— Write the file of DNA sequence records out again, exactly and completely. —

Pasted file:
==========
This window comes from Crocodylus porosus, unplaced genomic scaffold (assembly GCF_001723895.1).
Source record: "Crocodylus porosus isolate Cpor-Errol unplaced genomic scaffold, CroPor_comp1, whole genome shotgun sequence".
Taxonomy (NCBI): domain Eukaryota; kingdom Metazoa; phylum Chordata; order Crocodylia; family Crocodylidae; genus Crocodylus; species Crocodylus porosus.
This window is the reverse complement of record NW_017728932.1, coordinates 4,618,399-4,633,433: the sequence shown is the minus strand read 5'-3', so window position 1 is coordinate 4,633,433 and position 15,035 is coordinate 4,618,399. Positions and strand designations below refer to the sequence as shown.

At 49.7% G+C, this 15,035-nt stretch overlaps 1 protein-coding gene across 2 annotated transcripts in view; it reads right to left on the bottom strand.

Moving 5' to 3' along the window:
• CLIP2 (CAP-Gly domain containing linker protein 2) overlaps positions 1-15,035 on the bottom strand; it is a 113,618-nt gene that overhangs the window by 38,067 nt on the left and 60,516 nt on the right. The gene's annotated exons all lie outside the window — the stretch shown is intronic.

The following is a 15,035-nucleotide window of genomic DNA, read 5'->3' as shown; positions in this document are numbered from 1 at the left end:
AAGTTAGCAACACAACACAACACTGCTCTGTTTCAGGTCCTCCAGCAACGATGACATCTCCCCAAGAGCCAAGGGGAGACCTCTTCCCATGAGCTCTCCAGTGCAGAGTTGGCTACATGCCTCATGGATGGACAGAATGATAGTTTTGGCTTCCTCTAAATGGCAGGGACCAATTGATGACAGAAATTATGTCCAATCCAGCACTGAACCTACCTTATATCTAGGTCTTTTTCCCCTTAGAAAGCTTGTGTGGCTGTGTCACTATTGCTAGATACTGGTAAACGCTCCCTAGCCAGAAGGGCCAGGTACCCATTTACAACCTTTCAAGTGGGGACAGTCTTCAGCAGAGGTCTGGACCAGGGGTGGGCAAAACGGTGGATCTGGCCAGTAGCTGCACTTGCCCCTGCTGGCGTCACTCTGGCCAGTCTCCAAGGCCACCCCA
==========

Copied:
This window comes from Crocodylus porosus, unplaced genomic scaffold (assembly GCF_001723895.1).
Source record: "Crocodylus porosus isolate Cpor-Errol unplaced genomic scaffold, CroPor_comp1, whole genome shotgun sequence".
Taxonomy (NCBI): domain Eukaryota; kingdom Metazoa; phylum Chordata; order Crocodylia; family Crocodylidae; genus Crocodylus; species Crocodylus porosus.
This window is the reverse complement of record NW_017728932.1, coordinates 4,618,399-4,633,433: the sequence shown is the minus strand read 5'-3', so window position 1 is coordinate 4,633,433 and position 15,035 is coordinate 4,618,399. Positions and strand designations below refer to the sequence as shown.

At 49.7% G+C, this 15,035-nt stretch overlaps 1 protein-coding gene across 2 annotated transcripts in view; it reads right to left on the bottom strand.

Moving 5' to 3' along the window:
• CLIP2 (CAP-Gly domain containing linker protein 2) overlaps positions 1-15,035 on the bottom strand; it is a 113,618-nt gene that overhangs the window by 38,067 nt on the left and 60,516 nt on the right. The gene's annotated exons all lie outside the window — the stretch shown is intronic.

The following is a 15,035-nucleotide window of genomic DNA, read 5'->3' as shown; positions in this document are numbered from 1 at the left end:
AAGTTAGCAACACAACACAACACTGCTCTGTTTCAGGTCCTCCAGCAACGATGACATCTCCCCAAGAGCCAAGGGGAGACCTCTTCCCATGAGCTCTCCAGTGCAGAGTTGGCTACATGCCTCATGGATGGACAGAATGATAGTTTTGGCTTCCTCTAAATGGCAGGGACCAATTGATGACAGAAATTATGTCCAATCCAGCACTGAACCTACCTTATATCTAGGTCTTTTTCCCCTTAGAAAGCTTGTGTGGCTGTGTCACTATTGCTAGATACTGGTAAACGCTCCCTAGCCAGAAGGGCCAGGTACCCATTTACAACCTTTCAAGTGGGGACAGTCTTCAGCAGAGGTCTGGACCAGGGGTGGGCAAAACGGTGGATCTGGCCAGTAGCTGCACTTGCCCCTGCTGGCGTCACTCTGGCCAGTCTCCAAGGCCACCCCA